Sunnyside School Board members received an ear full last night regarding the request for proposal (RFP) process procedures used when seeking dental screening services for the elementary schools in the district.
Susana Wells-Sandoval of Central Washington Health Foundation and Dr. James Stevens, a local dentist, both spoke to the board about the need to be fair and equitable when selecting a dental provider for the screening program.
Wells-Sandoval told the board she works with dentists that provide services to children served by Medicaid.
"I'm interested in knowing what the Sunnyside School District's screening program will look like," she said.
Wells-Sandoval said she is most interested in knowing if students taking advantage of the screening service will be referred to their own dentists for follow-up care.
"Sunnyside has numerous dental care providers," she continued, stating some local dentists are concerned that their patients are being led to believe they need to receive follow-up care through the current provider of screening services, Community Dental Center.
Wells-Sandoval said the majority of children not currently receiving dental care are older students.
"They are independent and often throw away the forms," she said, noting older children often decide they do not want to take advantage of screening services.
Some discussion regarding what services have been provided via the district's dental screening program ensued. It was determined that the program included screenings, fluoride treatments, education and sealants. Those services are typical of other dental screening programs, as well.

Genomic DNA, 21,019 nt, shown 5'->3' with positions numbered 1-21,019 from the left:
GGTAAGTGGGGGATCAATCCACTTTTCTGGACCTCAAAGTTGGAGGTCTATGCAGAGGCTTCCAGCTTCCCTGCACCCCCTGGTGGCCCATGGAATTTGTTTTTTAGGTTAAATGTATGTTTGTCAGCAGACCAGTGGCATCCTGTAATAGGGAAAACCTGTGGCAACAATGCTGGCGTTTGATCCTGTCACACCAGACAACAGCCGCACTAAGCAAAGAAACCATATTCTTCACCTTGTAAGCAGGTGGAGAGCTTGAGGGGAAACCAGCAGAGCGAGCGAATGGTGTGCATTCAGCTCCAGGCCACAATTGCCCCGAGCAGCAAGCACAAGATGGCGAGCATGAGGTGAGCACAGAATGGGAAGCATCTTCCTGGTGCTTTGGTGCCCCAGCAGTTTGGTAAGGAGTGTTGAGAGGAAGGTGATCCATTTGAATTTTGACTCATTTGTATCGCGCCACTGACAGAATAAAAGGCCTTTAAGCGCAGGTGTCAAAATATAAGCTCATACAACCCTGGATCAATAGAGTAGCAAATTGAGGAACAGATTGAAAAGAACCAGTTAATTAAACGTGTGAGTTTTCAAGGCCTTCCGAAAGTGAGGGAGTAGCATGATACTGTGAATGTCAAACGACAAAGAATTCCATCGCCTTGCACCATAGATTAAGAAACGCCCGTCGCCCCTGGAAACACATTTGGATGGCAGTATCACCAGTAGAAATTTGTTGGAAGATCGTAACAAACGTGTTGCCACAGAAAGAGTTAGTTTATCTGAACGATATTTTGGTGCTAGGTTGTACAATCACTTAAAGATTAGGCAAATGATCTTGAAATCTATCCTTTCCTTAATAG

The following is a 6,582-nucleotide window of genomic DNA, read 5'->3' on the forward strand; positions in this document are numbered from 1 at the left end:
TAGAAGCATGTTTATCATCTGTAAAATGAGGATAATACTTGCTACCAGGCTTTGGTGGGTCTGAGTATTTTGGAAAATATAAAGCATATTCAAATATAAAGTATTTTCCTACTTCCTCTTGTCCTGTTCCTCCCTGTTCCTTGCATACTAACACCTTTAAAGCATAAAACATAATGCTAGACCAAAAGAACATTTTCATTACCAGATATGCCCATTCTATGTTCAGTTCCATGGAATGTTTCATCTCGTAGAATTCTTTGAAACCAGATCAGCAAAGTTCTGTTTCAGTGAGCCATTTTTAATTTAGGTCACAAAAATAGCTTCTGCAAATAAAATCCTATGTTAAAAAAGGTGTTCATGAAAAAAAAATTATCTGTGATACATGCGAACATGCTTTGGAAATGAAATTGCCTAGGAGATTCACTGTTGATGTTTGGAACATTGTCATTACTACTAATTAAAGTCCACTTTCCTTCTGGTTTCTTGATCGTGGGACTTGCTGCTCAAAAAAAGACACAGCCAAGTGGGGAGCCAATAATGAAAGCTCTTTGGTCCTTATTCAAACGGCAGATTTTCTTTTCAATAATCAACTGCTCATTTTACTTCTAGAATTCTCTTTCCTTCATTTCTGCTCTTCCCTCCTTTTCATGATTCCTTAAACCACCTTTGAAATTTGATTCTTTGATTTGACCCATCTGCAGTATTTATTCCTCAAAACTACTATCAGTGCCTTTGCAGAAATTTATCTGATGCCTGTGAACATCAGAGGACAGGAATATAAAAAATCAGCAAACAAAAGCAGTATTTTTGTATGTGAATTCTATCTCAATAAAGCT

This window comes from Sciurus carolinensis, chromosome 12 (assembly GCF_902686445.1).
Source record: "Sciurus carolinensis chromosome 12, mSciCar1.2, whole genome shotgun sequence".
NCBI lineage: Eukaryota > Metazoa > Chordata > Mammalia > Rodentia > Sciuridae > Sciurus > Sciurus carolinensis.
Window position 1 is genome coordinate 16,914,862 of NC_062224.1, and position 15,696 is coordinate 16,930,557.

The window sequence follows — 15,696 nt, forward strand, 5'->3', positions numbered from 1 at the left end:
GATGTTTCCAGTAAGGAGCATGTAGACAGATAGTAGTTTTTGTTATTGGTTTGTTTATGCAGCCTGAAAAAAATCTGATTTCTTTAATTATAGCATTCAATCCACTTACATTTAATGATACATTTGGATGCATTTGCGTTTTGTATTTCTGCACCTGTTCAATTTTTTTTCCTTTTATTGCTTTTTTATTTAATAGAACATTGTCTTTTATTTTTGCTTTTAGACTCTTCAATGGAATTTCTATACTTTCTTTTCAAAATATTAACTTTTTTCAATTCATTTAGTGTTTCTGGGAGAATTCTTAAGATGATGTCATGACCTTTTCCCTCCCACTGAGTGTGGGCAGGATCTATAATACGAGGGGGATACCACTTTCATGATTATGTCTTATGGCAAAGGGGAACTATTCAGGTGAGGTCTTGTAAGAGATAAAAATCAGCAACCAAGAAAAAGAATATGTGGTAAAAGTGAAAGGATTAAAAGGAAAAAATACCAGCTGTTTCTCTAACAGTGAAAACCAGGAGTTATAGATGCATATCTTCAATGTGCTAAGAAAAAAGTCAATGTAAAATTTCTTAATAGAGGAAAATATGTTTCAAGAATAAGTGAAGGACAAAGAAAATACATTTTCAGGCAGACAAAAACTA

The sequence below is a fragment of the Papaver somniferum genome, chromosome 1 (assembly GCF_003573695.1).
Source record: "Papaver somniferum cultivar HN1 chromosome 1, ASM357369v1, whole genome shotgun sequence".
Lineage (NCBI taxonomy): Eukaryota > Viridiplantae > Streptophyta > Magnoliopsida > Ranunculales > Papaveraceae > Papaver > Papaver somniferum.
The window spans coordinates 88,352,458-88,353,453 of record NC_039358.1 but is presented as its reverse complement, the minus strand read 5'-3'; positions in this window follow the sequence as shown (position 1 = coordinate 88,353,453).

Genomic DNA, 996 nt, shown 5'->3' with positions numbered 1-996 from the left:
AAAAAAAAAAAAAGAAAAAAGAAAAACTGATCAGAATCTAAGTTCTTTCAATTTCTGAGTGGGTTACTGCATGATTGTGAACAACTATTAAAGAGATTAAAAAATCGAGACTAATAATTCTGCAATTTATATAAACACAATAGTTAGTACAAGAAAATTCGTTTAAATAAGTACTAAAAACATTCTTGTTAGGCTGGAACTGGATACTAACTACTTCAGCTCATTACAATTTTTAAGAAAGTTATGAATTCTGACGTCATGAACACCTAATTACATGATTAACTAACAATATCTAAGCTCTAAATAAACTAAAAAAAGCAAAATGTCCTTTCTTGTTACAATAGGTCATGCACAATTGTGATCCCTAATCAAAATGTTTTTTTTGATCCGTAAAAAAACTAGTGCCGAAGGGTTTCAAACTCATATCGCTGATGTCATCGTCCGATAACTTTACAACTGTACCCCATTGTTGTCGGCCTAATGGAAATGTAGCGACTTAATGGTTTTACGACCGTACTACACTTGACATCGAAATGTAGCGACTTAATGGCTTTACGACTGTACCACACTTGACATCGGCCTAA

Sunnyside School Board President Miguel Puente said the dental community has been outspoken and the issue has highlighted "...a commitment to sharing and caring about students."
Stevens said, "I understand dentistry fairly well and I understand community fairly well."
He said he doesn't provide services to children, but he believes the Sunnyside dental community has been looking at the screening program from the outside and sees it as flawed.
"The private sector looks at the program as if it is a marketing tool," said Stevens, noting that Community Dental Center has a mascot, Chomp, that visits the classrooms and the center provided bobble-heads of the mascot to teachers.
"This wasn't a fair process...it was legal, but it wasn't fair," Stevens said, acknowledging the RFP was advertised in the legal notices of the newspaper.
He told the school board he believes phone calls to dental care providers could have been made, letting local dentists know the district was seeking proposals for the dental screening program.
"Some of us have been locked out," said Stevens, noting several dental care providers have expressed an interest in joining forces to offer services in a collaborative effort.
Sunnyside School District Superintendent Dr. Rick Cole said the board still has a voice regarding future services. However, Sunnyside Community Hospital will be managing dental services at the John Hughes Student Health Center.